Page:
The Mass Murders That Dare Not
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Pity the late Cedric Ford. If he had understood the way the media worked, he might not have gone on the horrific shooting spree in central Kansas on Thursday that cost three people their lives and fourteen people their health. But alas, once the major media understood the demographics of the case, they lost interest in Ford quicker than you could say “Muhammad and Malvo.”
Ford simply did not fit the narrative. “Who commits mass shootings?” read the headline of an all too typical piece on CNN.com some months ago. CNN’s answer: the “young, white and male.” At 38, Ford was relatively young, and he was certainly male, but he was not white. Ford, in fact, represents the most recent manifestation of a widely underreported phenomenon—the black mass murderer. As in virtually every other case, Ford’s blackness was not an incidental detail. It was at the heart of why he did what he did.
In his eye-opening new book, Antidote, black conservative activist Jesse Lee Peterson explains this phenomenon with more honesty and clarity than any commentator I know. His thesis is simple but highly explanatory. “Children, black or white, when deprived of fathers, grow up angry at their parents,” Peterson writes. “White children displace their anger in a thousand different directions. Black children, for the most part, channel theirs in a single destructive direction—towards and against white people.”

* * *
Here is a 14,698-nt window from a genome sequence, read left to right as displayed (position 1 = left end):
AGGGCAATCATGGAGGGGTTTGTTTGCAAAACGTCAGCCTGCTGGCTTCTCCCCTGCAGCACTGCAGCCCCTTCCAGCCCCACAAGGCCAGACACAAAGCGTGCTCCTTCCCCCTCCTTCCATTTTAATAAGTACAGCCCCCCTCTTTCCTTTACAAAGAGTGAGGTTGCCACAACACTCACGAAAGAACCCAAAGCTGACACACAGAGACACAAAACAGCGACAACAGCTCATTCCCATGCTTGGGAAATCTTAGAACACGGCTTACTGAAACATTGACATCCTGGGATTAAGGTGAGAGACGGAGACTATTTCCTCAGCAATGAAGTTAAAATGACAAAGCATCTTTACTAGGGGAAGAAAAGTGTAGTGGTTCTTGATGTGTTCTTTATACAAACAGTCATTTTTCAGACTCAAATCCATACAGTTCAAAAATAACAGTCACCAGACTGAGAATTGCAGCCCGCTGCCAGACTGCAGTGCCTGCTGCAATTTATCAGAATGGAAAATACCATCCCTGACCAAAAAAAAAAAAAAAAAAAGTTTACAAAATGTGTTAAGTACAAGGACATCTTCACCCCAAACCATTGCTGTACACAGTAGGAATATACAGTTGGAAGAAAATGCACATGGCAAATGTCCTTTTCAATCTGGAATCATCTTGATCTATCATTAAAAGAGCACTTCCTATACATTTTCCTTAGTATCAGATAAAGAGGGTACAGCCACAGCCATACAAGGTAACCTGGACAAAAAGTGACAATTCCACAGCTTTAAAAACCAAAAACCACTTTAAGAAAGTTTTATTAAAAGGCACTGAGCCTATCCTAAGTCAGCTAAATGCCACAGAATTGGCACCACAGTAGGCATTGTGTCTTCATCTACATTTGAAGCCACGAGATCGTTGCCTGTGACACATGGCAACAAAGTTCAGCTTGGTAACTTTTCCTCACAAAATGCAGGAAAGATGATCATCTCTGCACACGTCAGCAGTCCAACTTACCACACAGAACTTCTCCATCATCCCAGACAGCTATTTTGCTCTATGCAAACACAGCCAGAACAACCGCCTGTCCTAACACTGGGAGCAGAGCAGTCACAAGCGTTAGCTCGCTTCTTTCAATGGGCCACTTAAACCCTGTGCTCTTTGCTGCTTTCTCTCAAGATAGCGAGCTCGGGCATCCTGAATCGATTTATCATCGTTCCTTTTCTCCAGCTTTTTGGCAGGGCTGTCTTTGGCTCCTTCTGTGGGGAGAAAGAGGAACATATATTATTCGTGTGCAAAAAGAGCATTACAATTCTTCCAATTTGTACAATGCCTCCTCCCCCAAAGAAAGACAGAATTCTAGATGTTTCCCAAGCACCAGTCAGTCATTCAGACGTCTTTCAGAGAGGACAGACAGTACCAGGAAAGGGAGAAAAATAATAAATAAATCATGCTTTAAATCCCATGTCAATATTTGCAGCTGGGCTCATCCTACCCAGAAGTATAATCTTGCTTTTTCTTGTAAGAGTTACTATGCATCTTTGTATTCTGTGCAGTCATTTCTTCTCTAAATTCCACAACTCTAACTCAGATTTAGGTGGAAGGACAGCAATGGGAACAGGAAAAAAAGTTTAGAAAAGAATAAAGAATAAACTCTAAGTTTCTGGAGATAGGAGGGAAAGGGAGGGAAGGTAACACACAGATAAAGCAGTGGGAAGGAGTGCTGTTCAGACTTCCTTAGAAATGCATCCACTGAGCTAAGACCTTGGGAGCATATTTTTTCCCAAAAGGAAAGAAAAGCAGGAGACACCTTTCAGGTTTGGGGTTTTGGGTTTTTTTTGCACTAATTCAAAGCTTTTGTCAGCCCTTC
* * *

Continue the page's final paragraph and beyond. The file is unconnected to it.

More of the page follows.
Helping focus that anger are the mavens of the grievance industry from Al Sharpton to Barack Obama. At every opportunity, these mountebanks are eager to remind young African Americans that nothing is their fault. If these young men take their anger to such frightening extremes that they cannot easily be absolved, the media step in to make sure they are quickly forgotten.
Peterson cites a number of examples. Just a year ago, for instance, J.C.X. Simon died an unheralded death in a California prison cell. Never heard of him? Forty years earlier, the openly racist Simon and his fellow “zebra killers” shot at least twenty-one whites and Asians in San Francisco, including a future mayor of that disturbed city, and killed fourteen of them. The Bay Area’s Zodiac Killer murdered half as many people in that same era and got ten times the attention, including a feature film just a few years ago
To get the media’s attention, black mass murderers must do something fairly spectacular. Colin Ferguson accomplished that feat in 1993 when he shot twenty-five non-black commuters on the Long Island Railroad, six of whom died, including the husband of future congresswoman, Carolyn McCarthy. Back in its saner days, the New York Times dismissed Ferguson’s stated motives. “While Mr. Ferguson blamed racism for all his misfortunes and shattered expectations,” wrote the Times, “the examination of his past shows no evidence that he was ever a victim of discrimination.” True to form, McCarthy, a Democrat, decided to make guns her cause de tutti causes.
Save perhaps for Charles Manson, no mass murderer in American history caused as much widespread panic as John Allen Muhammad. Remember him? In October 2002, he and his young ward Lee Malvo decided to shut down the nation’s capital. According to Malvo, Muhammad planned to “terrorize” the area by killing six whites a day for thirty days. He was particularly keen on shooting pregnant white women.